On average, boys score higher than girls on math achievement tests and girls score higher than boys in reading. A worrying fact is that these gaps increase between primary and secondary school. This paper investigates the role of early educational tracking (sorting students into different types of secondary schools at an early age) on gender gaps in test achievement. We analyze PISA, PIRLS, and TIMSS data to study how cross-country variation in the age of first tracking affects the country-specifc widening gender gap in a difference-in-differences framework. We find strong evidence that early tracking increases gender differences in reading. Early tracking also increases the gender gap in math scores, but the results for math are sensitive to the year of the dataset analyzed and to the inclusion of particular countries in the analysis. For both subjects, every year for which the age of first tracking is postponed weakens the effect of early tracking on the gender gap in achievement.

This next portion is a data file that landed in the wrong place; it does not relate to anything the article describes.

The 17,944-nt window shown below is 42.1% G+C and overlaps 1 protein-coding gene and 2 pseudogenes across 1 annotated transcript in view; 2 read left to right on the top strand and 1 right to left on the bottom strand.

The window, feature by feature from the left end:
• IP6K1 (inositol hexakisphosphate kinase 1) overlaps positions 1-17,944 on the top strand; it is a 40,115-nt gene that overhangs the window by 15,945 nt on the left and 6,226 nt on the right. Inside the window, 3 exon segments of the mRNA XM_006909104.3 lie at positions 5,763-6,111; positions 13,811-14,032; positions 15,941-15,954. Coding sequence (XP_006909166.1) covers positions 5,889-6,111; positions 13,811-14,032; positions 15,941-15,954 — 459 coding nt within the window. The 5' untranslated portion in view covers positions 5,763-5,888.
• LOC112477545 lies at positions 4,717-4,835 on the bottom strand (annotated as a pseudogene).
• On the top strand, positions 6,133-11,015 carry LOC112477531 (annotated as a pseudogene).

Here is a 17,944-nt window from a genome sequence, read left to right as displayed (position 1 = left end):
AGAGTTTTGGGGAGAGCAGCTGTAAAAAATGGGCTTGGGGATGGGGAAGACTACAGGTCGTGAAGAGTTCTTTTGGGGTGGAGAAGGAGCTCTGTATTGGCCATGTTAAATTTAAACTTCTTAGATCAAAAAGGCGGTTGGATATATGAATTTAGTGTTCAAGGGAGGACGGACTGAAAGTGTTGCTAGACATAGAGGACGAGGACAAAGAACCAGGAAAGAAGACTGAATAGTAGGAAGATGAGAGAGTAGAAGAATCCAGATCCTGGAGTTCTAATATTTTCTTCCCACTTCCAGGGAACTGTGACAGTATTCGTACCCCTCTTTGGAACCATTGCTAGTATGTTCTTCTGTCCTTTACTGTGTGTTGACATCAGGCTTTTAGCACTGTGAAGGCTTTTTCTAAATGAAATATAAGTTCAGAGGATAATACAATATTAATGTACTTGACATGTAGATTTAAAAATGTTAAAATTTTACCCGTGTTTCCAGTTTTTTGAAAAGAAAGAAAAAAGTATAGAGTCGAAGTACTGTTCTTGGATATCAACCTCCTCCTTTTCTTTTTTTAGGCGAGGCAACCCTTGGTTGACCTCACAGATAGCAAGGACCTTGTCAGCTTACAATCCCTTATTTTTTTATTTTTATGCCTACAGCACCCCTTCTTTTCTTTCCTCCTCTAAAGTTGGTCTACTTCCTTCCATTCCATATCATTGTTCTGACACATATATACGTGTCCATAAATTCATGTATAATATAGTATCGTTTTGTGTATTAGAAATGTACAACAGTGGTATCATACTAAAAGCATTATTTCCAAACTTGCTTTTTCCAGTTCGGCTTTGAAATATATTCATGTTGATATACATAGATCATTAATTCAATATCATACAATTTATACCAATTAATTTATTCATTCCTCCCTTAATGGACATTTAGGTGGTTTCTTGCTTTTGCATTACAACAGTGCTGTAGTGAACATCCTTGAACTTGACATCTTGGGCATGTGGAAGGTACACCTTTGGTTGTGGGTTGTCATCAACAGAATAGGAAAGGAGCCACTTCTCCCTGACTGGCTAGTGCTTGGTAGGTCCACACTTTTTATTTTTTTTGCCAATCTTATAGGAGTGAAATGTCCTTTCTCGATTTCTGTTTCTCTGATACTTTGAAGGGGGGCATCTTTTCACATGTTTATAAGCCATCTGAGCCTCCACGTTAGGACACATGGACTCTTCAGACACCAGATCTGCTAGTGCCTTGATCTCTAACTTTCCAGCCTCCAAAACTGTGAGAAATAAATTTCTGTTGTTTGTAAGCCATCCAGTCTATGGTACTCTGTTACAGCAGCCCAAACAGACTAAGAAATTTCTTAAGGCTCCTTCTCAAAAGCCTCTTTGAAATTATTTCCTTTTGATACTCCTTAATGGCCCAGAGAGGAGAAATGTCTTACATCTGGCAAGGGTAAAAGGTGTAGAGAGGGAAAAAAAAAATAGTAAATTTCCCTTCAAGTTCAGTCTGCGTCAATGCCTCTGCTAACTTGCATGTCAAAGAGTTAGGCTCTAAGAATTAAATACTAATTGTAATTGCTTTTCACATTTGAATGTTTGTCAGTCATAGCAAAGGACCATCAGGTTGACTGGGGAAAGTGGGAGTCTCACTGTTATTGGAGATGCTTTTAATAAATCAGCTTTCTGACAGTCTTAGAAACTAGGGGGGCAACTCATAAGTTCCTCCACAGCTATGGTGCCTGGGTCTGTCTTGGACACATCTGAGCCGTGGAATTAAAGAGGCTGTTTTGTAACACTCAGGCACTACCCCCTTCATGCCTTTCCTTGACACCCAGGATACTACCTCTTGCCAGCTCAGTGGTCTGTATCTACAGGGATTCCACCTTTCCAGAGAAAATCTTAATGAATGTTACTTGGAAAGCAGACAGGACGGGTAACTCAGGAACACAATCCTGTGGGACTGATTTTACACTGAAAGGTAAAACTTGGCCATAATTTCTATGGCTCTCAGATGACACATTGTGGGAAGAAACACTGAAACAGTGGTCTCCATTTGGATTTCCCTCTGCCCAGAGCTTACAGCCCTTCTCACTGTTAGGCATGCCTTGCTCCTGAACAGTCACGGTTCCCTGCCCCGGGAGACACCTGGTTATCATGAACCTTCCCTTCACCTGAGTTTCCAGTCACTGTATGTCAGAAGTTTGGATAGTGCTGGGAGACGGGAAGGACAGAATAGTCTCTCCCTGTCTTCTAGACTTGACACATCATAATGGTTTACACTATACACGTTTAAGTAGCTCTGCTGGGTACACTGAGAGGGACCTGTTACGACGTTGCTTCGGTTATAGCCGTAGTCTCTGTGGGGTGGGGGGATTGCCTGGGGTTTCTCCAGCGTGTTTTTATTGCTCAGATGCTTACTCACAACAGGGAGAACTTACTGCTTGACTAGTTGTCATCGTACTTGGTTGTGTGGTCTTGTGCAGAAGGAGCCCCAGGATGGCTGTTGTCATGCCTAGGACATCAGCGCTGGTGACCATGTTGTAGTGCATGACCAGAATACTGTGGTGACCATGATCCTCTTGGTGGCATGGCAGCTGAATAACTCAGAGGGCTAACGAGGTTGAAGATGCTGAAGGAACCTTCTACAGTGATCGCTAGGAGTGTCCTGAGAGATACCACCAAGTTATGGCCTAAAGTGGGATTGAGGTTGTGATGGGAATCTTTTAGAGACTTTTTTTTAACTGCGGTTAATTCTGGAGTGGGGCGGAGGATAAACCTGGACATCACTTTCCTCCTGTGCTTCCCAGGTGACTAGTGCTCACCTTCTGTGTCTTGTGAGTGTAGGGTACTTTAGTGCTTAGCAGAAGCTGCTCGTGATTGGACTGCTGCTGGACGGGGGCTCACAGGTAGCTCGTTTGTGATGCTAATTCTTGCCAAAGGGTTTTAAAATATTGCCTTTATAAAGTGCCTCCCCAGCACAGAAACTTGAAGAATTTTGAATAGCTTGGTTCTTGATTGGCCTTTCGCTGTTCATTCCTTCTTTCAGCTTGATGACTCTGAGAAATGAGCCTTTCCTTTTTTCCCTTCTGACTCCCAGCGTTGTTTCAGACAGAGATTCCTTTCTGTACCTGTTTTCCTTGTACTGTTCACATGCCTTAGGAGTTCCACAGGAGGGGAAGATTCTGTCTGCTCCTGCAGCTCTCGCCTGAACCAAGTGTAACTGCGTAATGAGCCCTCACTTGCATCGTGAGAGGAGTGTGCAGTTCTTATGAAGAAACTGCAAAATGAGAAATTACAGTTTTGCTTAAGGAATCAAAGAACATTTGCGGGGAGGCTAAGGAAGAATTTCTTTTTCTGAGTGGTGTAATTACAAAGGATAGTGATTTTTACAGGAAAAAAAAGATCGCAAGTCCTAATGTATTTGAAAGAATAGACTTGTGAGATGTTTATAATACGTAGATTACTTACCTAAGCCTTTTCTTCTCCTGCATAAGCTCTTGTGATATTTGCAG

|Department of Economics Working Paper Series
- Department of Economics Working Paper Series